@article {Kondrashov.Kravtsov.ea.2005,
title = {A hierarchy of data-based ENSO models},
journal = {Journal of climate},
volume = {18},
number = {21},
year = {2005},
pages = {4425{\textendash}4444},
abstract = {Global sea surface temperature (SST) evolution is analyzed by constructing predictive models that best describe the dataset{\textquoteright}s statistics. These inverse models assume that the system{\textquoteright}s variability is driven by spatially coherent, additive noise that is white in time and are constructed in the phase space of the dataset{\textquoteright}s leading empirical orthogonal functions. Multiple linear regression has been widely used to obtain inverse stochastic models; it is generalized here in two ways. First, the dynamics is allowed to be nonlinear by using polynomial regression. Second, a multilevel extension of classic regression allows the additive noise to be correlated in time; to do so, the residual stochastic forcing at a given level is modeled as a function of variables at this level and the preceding ones. The number of variables, as well as the order of nonlinearity, is determined by optimizing model performance. The two-level linear and quadratic models have a better El Ni{\~n}o{\textendash}Southern Oscillation (ENSO) hindcast skill than their one-level counterparts. Estimates of skewness and kurtosis of the models{\textquoteright} simulated Ni{\~n}o-3 index reveal that the quadratic model reproduces better the observed asymmetry between the positive El Ni{\~n}o and negative La Ni{\~n}a events. The benefits of the quadratic model are less clear in terms of its overall, cross-validated hindcast skill; this model outperforms, however, the linear one in predicting the magnitude of extreme SST anomalies. Seasonal ENSO dependence is captured by incorporating additive, as well as multiplicative forcing with a 12-month period into the first level of each model. The quasi-quadrennial ENSO oscillatory mode is robustly simulated by all models. The {\textquotedblleft}spring barrier{\textquotedblright} of ENSO forecast skill is explained by Floquet and singular vector analysis, which show that the leading ENSO mode becomes strongly damped in summer, while nonnormal optimum growth has a strong peak in December.},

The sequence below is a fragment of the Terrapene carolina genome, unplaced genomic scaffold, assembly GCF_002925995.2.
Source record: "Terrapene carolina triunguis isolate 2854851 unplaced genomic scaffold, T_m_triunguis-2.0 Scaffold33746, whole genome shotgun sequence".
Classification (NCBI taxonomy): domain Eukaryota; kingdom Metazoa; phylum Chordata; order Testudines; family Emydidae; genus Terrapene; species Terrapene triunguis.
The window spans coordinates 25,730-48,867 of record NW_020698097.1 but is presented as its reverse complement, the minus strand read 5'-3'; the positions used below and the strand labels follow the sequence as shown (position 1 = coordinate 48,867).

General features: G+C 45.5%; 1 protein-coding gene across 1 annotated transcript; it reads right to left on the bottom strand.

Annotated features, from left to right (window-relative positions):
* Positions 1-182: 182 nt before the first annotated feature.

doi = {10.1175/JCLI3567.1},
author = {Kondrashov, Dmitri and Kravtsov, S and Robertson, Andrew W. and Ghil, Michael}
}